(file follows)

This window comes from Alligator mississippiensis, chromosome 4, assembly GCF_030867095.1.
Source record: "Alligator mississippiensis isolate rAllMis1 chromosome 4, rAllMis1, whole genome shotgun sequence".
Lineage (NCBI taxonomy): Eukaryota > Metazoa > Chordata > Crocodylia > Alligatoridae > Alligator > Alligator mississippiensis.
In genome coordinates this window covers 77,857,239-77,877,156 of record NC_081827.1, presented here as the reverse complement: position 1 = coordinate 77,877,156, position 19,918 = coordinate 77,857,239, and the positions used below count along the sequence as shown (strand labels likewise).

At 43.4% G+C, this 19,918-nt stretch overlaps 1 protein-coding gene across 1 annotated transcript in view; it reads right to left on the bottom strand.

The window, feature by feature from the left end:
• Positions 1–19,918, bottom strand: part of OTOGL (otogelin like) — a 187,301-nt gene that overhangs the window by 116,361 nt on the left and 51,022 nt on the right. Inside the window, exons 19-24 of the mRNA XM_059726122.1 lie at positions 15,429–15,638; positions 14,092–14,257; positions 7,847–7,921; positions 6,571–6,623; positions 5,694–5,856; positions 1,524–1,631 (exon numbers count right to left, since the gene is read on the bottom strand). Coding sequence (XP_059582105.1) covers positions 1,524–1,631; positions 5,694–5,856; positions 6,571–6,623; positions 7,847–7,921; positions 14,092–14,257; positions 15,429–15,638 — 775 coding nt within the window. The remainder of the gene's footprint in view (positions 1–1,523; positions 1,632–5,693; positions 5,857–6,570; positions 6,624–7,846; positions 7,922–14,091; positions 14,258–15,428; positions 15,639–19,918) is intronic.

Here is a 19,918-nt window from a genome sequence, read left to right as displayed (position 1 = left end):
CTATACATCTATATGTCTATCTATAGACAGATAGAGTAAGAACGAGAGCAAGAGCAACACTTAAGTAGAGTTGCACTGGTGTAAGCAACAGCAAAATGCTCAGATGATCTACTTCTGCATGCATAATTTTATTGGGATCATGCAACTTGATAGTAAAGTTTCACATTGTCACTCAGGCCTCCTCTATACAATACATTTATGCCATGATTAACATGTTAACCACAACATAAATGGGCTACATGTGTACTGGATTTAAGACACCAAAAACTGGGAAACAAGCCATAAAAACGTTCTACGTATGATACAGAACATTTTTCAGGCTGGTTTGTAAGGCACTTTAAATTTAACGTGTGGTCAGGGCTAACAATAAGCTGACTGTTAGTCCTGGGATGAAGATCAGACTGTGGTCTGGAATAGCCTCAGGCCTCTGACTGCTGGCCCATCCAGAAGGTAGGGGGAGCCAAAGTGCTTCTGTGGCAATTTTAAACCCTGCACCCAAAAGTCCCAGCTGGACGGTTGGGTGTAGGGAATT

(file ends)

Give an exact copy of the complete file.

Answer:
This window comes from Alligator mississippiensis, chromosome 4, assembly GCF_030867095.1.
Source record: "Alligator mississippiensis isolate rAllMis1 chromosome 4, rAllMis1, whole genome shotgun sequence".
Lineage (NCBI taxonomy): Eukaryota > Metazoa > Chordata > Crocodylia > Alligatoridae > Alligator > Alligator mississippiensis.
In genome coordinates this window covers 77,857,239-77,877,156 of record NC_081827.1, presented here as the reverse complement: position 1 = coordinate 77,877,156, position 19,918 = coordinate 77,857,239, and the positions used below count along the sequence as shown (strand labels likewise).

At 43.4% G+C, this 19,918-nt stretch overlaps 1 protein-coding gene across 1 annotated transcript in view; it reads right to left on the bottom strand.

The window, feature by feature from the left end:
• Positions 1–19,918, bottom strand: part of OTOGL (otogelin like) — a 187,301-nt gene that overhangs the window by 116,361 nt on the left and 51,022 nt on the right. Inside the window, exons 19-24 of the mRNA XM_059726122.1 lie at positions 15,429–15,638; positions 14,092–14,257; positions 7,847–7,921; positions 6,571–6,623; positions 5,694–5,856; positions 1,524–1,631 (exon numbers count right to left, since the gene is read on the bottom strand). Coding sequence (XP_059582105.1) covers positions 1,524–1,631; positions 5,694–5,856; positions 6,571–6,623; positions 7,847–7,921; positions 14,092–14,257; positions 15,429–15,638 — 775 coding nt within the window. The remainder of the gene's footprint in view (positions 1–1,523; positions 1,632–5,693; positions 5,857–6,570; positions 6,624–7,846; positions 7,922–14,091; positions 14,258–15,428; positions 15,639–19,918) is intronic.

Here is a 19,918-nt window from a genome sequence, read left to right as displayed (position 1 = left end):
CTATACATCTATATGTCTATCTATAGACAGATAGAGTAAGAACGAGAGCAAGAGCAACACTTAAGTAGAGTTGCACTGGTGTAAGCAACAGCAAAATGCTCAGATGATCTACTTCTGCATGCATAATTTTATTGGGATCATGCAACTTGATAGTAAAGTTTCACATTGTCACTCAGGCCTCCTCTATACAATACATTTATGCCATGATTAACATGTTAACCACAACATAAATGGGCTACATGTGTACTGGATTTAAGACACCAAAAACTGGGAAACAAGCCATAAAAACGTTCTACGTATGATACAGAACATTTTTCAGGCTGGTTTGTAAGGCACTTTAAATTTAACGTGTGGTCAGGGCTAACAATAAGCTGACTGTTAGTCCTGGGATGAAGATCAGACTGTGGTCTGGAATAGCCTCAGGCCTCTGACTGCTGGCCCATCCAGAAGGTAGGGGGAGCCAAAGTGCTTCTGTGGCAATTTTAAACCCTGCACCCAAAAGTCCCAGCTGGACGGTTGGGTGTAGGGAATT